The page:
15. Evaluation of agonist-antagonist properties of nitrogen mustard and cyano derivatives of delta 8-tetrahydrocannabinol.

    PubMed

    Wiley, J L; Compton, D R; Gordon, P M; Siegel, C; Singer, M; Dutta, A; Lichtman, A H; Balster, R L; Razdan, R K; Martin, B R

    1996-01-01

    delta 8-Tetrahydrocannabinol (delta 8-THC) is a naturally occurring cannabinoid with a characteristic pharmacological profile of in vivo effects. Previous studies have shown that modification of the structure of delta 8-THC by inclusion of a nitrogen-containing functional group alters this profile and may alkylate the cannabinoid receptor, similar to the manner in which beta-funaltrexamine (beta-FNA) alkylates the micro-opioid receptor. Two novel analogs of delta 8-THC were synthesized: a nitrogen mustard analog with a dimethylheptyl side chain (NM-delta 8-THC) and a cyano analog with a dimethylpentyl side chain (CY-delta 8-THC). Both analogs showed high affinity for brain cannabinoid receptors and when administered acutely, produced characteristic delta 9-THC-like effects in mice, including locomotor suppression, hypothermia, antinociception and catalepsy. CY-delta 8-THC shared discriminative stimulus effects with CP 55,940; for NM-delta 8-THC, these effects also occurred, but were delayed. Although both compounds attenuated the effects of delta 9-THC in the mouse behavioral tests, evaluation of potential antagonist effects of these compounds was complicated by the fact that two injections of delta 9-THC produced similar results, suggesting that acute tolerance or desensitization might account for the observations. NM-delta 8-THC, but not CY-delta 8-THC, attenuated the discriminative stimulus effects of CP 55,940 in rats several days following injection. Hence, addition of a nitrogen-containing functional group to a traditional cannabinoid structure does not eliminate agonist effects and may produce delayed attenuation of cannabinoid-induced pharmacological effects. PMID:9076759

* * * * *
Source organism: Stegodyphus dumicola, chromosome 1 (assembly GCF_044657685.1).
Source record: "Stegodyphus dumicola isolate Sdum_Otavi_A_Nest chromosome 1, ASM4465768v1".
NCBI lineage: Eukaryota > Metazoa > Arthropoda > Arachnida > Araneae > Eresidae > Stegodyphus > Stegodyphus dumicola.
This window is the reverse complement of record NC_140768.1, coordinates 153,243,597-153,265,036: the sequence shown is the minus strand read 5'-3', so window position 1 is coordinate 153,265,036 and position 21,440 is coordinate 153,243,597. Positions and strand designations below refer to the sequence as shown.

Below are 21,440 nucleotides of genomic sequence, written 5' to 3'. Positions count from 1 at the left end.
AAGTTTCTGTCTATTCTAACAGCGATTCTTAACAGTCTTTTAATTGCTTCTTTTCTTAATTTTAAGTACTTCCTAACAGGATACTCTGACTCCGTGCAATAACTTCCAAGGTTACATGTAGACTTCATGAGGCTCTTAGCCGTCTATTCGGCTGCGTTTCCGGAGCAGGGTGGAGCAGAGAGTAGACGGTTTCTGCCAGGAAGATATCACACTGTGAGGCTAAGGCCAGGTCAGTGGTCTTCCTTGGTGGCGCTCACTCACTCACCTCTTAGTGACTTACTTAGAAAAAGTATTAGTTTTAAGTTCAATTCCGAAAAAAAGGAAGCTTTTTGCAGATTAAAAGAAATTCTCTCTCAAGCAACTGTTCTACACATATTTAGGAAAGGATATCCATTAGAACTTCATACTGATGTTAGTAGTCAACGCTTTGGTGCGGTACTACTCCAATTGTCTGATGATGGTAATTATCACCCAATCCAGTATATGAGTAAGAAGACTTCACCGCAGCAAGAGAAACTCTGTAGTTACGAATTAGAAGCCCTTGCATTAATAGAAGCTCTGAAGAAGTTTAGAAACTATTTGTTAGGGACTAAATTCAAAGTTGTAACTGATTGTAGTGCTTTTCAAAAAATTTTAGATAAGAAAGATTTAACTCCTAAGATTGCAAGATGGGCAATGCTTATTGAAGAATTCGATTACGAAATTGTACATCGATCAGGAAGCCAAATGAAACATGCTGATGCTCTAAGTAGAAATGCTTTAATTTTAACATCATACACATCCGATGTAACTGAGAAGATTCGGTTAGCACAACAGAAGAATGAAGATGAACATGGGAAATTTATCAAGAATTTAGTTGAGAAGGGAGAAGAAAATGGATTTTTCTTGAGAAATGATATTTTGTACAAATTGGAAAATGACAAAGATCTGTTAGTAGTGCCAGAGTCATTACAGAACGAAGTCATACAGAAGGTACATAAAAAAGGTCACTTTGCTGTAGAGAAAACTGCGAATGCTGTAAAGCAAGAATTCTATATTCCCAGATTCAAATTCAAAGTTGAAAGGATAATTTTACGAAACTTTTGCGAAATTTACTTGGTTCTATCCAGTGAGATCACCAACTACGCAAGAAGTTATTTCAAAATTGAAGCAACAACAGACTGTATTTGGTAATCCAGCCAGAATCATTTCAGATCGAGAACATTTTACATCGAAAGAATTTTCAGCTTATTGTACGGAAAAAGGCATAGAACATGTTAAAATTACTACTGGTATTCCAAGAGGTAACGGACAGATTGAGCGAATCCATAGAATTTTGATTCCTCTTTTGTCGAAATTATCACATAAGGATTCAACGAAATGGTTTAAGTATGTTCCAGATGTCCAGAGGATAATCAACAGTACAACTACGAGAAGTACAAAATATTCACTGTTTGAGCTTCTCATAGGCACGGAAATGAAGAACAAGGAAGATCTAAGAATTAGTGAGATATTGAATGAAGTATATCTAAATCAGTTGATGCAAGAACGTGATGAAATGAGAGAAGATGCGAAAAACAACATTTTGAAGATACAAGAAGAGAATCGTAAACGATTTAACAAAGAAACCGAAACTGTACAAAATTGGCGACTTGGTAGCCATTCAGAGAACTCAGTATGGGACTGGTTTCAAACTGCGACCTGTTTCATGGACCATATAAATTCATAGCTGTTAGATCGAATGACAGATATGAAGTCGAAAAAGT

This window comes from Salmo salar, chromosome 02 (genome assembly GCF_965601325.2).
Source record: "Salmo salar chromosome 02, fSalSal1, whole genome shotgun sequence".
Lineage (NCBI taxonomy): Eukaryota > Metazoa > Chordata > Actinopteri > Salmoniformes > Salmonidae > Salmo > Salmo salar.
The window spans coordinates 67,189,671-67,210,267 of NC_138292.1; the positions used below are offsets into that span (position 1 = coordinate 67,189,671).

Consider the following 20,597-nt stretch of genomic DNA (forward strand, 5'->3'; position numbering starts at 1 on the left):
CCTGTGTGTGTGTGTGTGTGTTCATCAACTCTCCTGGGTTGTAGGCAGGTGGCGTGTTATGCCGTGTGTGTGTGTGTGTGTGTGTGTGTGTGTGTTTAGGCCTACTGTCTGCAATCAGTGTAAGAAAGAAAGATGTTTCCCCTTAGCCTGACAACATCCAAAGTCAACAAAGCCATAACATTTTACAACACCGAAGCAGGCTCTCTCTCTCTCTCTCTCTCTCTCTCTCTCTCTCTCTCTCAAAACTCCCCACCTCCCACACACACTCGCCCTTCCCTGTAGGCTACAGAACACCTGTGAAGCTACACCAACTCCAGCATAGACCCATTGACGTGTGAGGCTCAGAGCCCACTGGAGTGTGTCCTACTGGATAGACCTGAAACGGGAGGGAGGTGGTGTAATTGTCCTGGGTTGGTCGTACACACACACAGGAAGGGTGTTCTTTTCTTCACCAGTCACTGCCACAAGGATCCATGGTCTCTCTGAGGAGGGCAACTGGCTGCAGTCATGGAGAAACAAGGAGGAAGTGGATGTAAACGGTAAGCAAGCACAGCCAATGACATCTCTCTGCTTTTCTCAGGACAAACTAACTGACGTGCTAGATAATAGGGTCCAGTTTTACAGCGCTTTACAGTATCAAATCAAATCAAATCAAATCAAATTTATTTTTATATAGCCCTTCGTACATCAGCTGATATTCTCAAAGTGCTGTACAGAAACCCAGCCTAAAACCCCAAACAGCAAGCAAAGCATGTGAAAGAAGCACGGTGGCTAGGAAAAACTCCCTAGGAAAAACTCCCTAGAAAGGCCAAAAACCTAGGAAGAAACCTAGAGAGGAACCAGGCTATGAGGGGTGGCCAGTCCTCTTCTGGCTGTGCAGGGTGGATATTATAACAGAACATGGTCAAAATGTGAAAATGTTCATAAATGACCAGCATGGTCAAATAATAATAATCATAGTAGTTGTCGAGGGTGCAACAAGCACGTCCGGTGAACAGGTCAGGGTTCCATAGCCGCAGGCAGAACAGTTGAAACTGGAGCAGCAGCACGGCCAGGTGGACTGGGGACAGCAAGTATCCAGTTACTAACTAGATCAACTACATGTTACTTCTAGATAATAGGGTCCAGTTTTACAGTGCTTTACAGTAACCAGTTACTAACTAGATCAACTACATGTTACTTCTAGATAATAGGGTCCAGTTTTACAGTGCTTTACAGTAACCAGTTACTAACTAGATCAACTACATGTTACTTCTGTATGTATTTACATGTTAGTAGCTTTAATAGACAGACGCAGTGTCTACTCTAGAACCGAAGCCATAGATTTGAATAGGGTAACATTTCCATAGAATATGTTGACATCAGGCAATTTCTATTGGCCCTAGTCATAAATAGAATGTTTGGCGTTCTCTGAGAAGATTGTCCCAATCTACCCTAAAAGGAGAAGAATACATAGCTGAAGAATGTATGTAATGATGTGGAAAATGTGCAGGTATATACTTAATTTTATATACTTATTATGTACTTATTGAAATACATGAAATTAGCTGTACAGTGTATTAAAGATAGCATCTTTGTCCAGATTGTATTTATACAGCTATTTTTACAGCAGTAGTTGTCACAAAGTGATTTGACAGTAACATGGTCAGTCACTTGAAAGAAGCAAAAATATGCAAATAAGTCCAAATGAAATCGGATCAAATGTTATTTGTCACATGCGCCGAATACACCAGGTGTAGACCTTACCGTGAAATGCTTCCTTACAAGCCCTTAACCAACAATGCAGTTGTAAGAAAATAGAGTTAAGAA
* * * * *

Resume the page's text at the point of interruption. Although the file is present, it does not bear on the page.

16. Transcriptome analysis of a petal anthocyanin polymorphism in the arctic mustard, Parrya nudicaulis.

    PubMed

    Butler, Timothy; Dick, Cynthia; Carlson, Matthew L; Whittall, Justen B

    2014-01-01

    Angiosperms are renown for their diversity of flower colors. Often considered adaptations to pollinators, the most common underlying pigments, anthocyanins, are also involved in plants' stress response. Although the anthocyanin biosynthetic pathway is well characterized across many angiosperms and is composed of a few candidate genes, the consequences of blocking this pathway and producing white flowers has not been investigated at the transcriptome scale. We take a transcriptome-wide approach to compare expression differences between purple and white petal buds in the arctic mustard, Parrya nudicaulis, to determine which genes' expression are consistently correlated with flower color. Using mRNA-Seq and de novo transcriptome assembly, we assembled an average of 722 bp per gene (49.81% coding sequence based on the A. thaliana homolog) for 12,795 genes from the petal buds of a pair of purple and white samples. Our results correlate strongly with qRT-PCR analysis of nine candidate genes in the anthocyanin biosynthetic pathway where chalcone synthase has the greatest difference in expression between color morphs (P/W = ∼7×). Among the most consistently differentially expressed genes between purple and white samples, we found 3× more genes with higher expression in white petals than in purple petals. These include four unknown genes, two drought-response genes (CDSP32, ERD5), a cold-response gene (GR-RBP2), and a pathogen defense gene (DND1). Gene ontology analysis of the top 2% of genes with greater expression in white relative to purple petals revealed enrichment in genes associated with stress responses including cold, drought and pathogen defense. Unlike the uniform downregulation of chalcone synthase that may be directly involved in the loss of petal anthocyanins, the variable expression of several genes with greater expression in white petals suggest that the physiological and ecological consequences of having white petals may be microenvironment